Sanitize Wild Bird Feeders in the Spring

As spring brings migrating birds back north to our wild bird feeders, University of Maine veterinarian Anne Lichtenwalner reminds us that those backyard feeding stations need a little spring cleaning for the safety of wildlife and even domestic pets.

“Even resident, year-round birds are more active as the weather warms, and may be spending more time visibly feeding,” says Lichtenwalner, assistant Cooperative Extension professor and director of UMaine’s Animal Health Laboratory. “Unfortunately, spring can also bring disease to a central site: the feeder.”

Bacteria such as salmonella are normally present in very small amounts in wild birds. Once they congregate — and especially if the feeder allows droppings to fall into the food source — it’s easy for bacteria to start spreading and making birds sick.

Even last year, some wild bird deaths in Maine were documented to be caused by salmonella infection. “It’s more important than ever for the backyard birders to help avoid the spread of this disease,” says Lichtenwalner, who can be reached at (207) 581-2789 to discuss precautions bird lovers can take to keep things safe and healthy for their feathered friends.

Lichtenwalner’s suggestions include:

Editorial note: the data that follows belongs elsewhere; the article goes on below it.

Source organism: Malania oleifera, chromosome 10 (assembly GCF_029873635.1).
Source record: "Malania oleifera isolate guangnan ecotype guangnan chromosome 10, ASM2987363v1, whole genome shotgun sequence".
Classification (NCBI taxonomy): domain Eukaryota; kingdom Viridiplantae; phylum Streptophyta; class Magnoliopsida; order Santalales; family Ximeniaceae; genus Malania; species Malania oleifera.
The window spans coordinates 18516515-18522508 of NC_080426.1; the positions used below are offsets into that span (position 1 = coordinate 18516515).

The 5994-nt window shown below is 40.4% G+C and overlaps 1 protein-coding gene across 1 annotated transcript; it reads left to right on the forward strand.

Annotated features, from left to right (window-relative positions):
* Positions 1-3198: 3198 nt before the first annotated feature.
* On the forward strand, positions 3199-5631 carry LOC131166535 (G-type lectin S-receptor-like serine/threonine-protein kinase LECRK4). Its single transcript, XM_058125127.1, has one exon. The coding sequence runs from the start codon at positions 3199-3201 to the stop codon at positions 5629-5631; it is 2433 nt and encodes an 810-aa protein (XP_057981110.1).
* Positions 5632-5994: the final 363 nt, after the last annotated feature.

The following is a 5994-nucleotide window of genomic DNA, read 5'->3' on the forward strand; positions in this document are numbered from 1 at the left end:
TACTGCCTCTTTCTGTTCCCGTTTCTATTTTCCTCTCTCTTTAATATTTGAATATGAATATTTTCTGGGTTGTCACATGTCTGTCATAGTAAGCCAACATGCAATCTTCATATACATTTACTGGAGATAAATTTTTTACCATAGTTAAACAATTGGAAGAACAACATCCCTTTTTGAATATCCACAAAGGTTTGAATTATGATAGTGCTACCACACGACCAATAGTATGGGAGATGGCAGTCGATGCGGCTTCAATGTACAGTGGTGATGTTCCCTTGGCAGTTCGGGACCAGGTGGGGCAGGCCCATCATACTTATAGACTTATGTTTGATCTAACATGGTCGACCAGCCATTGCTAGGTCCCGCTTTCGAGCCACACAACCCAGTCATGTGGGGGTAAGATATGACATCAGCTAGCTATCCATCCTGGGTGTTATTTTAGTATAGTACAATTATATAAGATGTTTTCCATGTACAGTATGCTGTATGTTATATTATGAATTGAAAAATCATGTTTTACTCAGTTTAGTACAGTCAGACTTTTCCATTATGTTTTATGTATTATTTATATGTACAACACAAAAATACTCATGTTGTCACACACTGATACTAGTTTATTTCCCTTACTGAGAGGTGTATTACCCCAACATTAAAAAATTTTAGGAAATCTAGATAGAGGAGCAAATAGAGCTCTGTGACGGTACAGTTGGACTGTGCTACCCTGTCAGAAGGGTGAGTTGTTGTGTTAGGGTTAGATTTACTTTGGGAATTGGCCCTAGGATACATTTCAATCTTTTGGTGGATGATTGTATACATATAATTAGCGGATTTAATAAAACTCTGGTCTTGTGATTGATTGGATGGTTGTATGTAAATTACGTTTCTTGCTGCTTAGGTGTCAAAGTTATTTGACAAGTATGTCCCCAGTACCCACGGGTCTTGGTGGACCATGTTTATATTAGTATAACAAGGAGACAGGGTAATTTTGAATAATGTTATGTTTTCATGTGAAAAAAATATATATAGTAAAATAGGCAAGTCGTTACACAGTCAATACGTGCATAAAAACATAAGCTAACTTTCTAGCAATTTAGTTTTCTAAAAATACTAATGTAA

1. Take down, empty, and scrub feeders in the spring, using a dilute, 10-percent bleach solution. Dry them with a hair dryer or direct sunlight. Discard old or broken feeders and wear gloves or wash hands afterwards.
  2. Clean up all the old seed around the feeder.
  3. If possible, relocate feeders to a “clean” site.
  4. Be sure the feed you are using is fresh, has been properly stored, and doesn’t smell musty. Get rid of old or spoiled feed; incinerating is best.
  5. Don’t put too many feeders out. As you attract more birds, you may spread disease.
  6. Keep pets away from feeders. This protects both your pets and you, she says.
  7. Don’t handle dead birds with bare hands. Bag them in plastic and dispose of them responsibly, where animals are unlikely to find them.

Other diseases — particularly avian influenza — may cause large die-offs of birds. If you find a group of dead birds with no apparent cause, people are encouraged to call a local Extension office or the state Department of Agriculture and have the birds tested for avian influenza. More information about avian flu can be found at the Centers for Disease Control website (